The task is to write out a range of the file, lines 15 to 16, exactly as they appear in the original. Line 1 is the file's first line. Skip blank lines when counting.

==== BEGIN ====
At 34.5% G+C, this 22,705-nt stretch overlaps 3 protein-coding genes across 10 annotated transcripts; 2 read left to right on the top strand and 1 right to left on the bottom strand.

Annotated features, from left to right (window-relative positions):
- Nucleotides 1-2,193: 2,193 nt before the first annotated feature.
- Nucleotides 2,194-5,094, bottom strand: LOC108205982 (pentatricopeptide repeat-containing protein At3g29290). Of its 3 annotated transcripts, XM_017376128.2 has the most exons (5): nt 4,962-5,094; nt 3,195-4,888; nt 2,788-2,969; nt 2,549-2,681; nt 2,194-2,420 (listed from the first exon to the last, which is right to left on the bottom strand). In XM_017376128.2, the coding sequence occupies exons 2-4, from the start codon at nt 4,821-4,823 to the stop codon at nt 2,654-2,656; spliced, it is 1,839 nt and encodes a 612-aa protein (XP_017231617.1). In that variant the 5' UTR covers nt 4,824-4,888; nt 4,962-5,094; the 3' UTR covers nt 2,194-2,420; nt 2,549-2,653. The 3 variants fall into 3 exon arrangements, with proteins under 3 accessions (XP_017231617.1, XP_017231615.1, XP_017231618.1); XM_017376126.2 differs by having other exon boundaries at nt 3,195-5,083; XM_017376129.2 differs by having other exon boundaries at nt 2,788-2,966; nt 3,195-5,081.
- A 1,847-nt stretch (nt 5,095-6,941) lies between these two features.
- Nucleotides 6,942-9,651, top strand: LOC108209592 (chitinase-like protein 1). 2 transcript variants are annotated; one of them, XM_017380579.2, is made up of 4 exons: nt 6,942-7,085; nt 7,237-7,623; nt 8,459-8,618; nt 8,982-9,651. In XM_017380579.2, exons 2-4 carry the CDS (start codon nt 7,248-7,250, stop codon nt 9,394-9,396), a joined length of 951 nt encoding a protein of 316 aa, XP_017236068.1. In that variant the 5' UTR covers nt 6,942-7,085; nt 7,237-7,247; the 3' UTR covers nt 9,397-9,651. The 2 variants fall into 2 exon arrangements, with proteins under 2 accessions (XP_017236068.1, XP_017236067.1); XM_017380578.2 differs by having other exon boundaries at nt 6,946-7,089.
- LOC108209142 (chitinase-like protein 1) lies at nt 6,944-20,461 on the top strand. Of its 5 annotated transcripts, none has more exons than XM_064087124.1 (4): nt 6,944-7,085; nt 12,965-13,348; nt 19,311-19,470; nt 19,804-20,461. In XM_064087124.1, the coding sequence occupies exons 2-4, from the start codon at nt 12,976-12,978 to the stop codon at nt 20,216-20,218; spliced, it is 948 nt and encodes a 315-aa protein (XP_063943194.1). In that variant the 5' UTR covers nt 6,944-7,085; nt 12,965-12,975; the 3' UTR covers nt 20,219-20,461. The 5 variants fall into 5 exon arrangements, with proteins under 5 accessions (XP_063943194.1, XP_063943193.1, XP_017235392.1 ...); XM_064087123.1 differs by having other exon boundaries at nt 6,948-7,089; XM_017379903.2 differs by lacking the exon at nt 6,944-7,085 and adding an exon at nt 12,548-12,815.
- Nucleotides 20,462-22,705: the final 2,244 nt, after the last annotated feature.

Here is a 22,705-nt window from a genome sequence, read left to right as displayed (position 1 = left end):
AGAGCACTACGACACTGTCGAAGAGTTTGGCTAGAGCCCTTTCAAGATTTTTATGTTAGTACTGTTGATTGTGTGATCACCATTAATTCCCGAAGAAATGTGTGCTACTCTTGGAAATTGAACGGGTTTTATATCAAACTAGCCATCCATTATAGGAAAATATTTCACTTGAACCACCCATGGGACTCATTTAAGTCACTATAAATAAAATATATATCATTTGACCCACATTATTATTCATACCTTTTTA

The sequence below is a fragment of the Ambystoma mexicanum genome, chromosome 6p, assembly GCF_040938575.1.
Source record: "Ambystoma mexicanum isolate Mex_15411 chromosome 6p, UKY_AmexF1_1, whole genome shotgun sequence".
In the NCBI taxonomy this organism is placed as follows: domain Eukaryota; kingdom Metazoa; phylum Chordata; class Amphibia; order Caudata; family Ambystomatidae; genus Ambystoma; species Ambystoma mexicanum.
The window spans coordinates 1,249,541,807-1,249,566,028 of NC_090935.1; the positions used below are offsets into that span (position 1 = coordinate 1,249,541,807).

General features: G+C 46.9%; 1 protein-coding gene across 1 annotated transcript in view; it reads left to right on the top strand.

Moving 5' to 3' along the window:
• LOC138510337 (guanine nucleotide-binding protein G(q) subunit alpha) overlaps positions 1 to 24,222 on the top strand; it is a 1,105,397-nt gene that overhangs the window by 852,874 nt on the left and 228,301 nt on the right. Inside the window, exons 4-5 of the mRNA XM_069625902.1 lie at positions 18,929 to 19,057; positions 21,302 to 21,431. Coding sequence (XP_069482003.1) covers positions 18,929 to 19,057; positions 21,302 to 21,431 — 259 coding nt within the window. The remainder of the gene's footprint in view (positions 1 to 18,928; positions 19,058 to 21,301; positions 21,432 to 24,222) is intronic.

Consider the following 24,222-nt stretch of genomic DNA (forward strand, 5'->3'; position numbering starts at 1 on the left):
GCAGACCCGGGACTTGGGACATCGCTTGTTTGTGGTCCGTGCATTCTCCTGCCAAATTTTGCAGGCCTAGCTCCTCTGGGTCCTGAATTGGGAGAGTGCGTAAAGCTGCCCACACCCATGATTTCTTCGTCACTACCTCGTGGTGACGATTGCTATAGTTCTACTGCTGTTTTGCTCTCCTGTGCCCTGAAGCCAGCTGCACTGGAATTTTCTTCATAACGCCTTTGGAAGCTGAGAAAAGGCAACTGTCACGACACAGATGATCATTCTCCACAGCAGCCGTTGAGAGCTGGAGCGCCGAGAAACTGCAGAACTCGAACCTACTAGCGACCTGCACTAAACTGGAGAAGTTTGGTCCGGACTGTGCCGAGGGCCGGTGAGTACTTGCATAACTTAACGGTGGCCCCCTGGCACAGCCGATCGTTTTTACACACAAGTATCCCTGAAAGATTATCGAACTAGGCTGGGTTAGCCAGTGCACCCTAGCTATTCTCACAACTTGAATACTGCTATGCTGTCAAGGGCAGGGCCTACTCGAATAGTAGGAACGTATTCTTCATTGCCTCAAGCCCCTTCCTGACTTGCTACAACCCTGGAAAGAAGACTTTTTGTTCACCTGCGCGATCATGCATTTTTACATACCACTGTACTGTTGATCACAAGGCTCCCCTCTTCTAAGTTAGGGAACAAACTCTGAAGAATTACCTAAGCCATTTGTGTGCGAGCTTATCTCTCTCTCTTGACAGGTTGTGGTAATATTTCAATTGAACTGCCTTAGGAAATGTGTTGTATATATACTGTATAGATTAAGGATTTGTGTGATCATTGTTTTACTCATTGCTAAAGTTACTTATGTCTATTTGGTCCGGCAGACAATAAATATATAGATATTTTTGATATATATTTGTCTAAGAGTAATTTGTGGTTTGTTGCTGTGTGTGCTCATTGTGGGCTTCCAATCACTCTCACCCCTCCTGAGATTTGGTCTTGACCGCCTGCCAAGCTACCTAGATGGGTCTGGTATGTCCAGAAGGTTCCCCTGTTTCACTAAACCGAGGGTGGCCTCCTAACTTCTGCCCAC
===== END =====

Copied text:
General features: G+C 46.9%; 1 protein-coding gene across 1 annotated transcript in view; it reads left to right on the top strand.

Moving 5' to 3' along the window: